2. Your father is multi-talented and played many different instruments, can you tell us how he might have influenced your music career and if at all? What does he think about your music?

  • The funny thing about my dad is he plays every instrument you can think of really, but I don’t know how to play a single one, the only thing I know how to do is sing. My whole life he would tell me you got a voice, you should use it. I used to sing in the shower playing around and sh–. He would always try to push me to sing but I was like, “Nah I’m good, I’m going to stick to what I’m doing as far as rap.”
  • My music now, he’s just amazed how far I’ve come and how much better I’ve gotten. I’m not musically trained at all, it’s just by ear. You knowing what’s good is actually a good thing because if something is trash then you know it’s trash. That’s something I got from my father, always trying to make sh– sound better; and if it’s bad, stay true to yourself and say, “This is horrible, I need to go back to the drawing board and come back.”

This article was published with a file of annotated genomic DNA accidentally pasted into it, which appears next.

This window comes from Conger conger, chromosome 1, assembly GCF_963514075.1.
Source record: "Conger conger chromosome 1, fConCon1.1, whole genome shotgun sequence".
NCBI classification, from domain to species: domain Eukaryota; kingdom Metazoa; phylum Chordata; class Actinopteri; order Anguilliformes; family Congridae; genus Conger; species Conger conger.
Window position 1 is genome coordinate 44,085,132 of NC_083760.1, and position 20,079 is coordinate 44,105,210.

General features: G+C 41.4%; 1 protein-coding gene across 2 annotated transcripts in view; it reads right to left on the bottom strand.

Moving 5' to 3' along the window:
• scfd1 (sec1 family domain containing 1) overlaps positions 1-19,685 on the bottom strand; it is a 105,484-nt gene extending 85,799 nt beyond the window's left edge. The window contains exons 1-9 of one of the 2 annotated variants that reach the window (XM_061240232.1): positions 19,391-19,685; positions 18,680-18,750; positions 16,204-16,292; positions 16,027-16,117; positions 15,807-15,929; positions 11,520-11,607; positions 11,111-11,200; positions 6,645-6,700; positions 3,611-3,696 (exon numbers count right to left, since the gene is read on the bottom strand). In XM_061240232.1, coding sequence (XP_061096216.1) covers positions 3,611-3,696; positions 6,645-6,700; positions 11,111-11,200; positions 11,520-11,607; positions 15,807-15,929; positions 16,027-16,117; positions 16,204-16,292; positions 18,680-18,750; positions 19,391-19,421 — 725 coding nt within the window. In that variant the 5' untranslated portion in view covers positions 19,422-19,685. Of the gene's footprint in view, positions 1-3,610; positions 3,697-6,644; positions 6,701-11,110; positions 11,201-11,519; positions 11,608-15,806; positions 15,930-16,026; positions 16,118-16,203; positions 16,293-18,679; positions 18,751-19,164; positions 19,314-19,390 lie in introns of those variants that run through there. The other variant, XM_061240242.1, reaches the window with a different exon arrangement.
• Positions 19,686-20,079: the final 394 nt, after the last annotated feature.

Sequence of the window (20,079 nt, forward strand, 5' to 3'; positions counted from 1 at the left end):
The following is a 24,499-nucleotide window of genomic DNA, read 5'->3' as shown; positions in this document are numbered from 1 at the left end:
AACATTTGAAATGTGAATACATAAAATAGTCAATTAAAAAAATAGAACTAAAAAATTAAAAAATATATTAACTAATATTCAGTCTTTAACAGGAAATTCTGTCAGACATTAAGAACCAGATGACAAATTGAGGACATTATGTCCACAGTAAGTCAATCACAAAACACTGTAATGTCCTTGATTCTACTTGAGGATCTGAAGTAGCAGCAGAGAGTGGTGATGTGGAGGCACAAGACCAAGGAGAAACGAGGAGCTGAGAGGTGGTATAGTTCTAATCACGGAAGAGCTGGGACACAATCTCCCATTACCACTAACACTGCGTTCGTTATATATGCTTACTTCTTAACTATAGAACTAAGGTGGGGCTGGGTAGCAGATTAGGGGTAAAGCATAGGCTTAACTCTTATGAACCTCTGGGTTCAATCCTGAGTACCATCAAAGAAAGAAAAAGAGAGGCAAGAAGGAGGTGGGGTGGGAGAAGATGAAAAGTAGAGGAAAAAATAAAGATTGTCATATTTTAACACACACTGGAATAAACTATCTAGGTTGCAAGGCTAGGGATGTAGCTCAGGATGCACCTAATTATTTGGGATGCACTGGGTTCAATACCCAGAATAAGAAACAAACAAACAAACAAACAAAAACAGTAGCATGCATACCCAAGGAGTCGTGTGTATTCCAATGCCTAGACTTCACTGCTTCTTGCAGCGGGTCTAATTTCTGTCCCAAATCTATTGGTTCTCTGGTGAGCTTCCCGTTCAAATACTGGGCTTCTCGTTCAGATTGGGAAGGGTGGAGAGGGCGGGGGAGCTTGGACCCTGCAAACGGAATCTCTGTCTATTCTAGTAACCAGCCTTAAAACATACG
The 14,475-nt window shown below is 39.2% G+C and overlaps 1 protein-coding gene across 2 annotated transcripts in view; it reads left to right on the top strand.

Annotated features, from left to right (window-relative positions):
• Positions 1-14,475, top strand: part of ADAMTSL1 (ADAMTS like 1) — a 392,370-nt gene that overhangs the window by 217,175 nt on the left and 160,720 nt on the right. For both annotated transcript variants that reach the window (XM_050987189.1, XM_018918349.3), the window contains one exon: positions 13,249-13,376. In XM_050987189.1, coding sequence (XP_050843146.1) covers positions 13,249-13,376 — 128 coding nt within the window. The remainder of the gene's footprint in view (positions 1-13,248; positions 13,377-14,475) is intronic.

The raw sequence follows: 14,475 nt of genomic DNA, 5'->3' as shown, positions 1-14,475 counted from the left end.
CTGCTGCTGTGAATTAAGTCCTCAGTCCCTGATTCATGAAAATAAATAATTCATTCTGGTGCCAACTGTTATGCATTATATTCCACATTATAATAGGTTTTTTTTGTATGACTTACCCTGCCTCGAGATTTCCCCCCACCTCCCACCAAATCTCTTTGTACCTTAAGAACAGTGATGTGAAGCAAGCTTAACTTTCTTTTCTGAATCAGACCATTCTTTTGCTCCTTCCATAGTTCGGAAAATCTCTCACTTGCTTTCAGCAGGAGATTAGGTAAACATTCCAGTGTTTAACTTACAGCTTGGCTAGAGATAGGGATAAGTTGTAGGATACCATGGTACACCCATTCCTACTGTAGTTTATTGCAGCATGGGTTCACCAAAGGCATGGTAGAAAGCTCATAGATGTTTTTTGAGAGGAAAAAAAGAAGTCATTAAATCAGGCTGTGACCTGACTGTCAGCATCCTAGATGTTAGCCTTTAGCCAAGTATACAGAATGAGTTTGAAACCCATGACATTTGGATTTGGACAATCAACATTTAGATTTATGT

3. How would you describe your sound and style? Who would you say were some of your other influences?

  • As far as the sound, it’s in the vein of Trap & B where it’s like those hard 808’s but very melodic in its execution. I always listened to other genres of music, I wasn’t always stuck into the frame of mind like this is hip-hop this is the only thing your supposed to listen to; and a lot of times in school people would make fun of me because I was the dude that would be listening to Nirvana or Phil Collins and sh– like that. Or even older bands from the 80’s like Tears From Fears.
  • Those were big influences to me because I loved the melodies and how there were approaching those big records. It changed when I went from rap to the melodic style. You have to really look at Kanye for breaking that door, ‘808’s & Heartbreak’s’ he opened up the flood gates. People weren’t really singing on those hard 808 drums and it opened the door for other artists you see like The Weeknd, Drake, Ty Dolla $ign; dope sh– like that where you don’t got to be restrained to one thing you can try different things.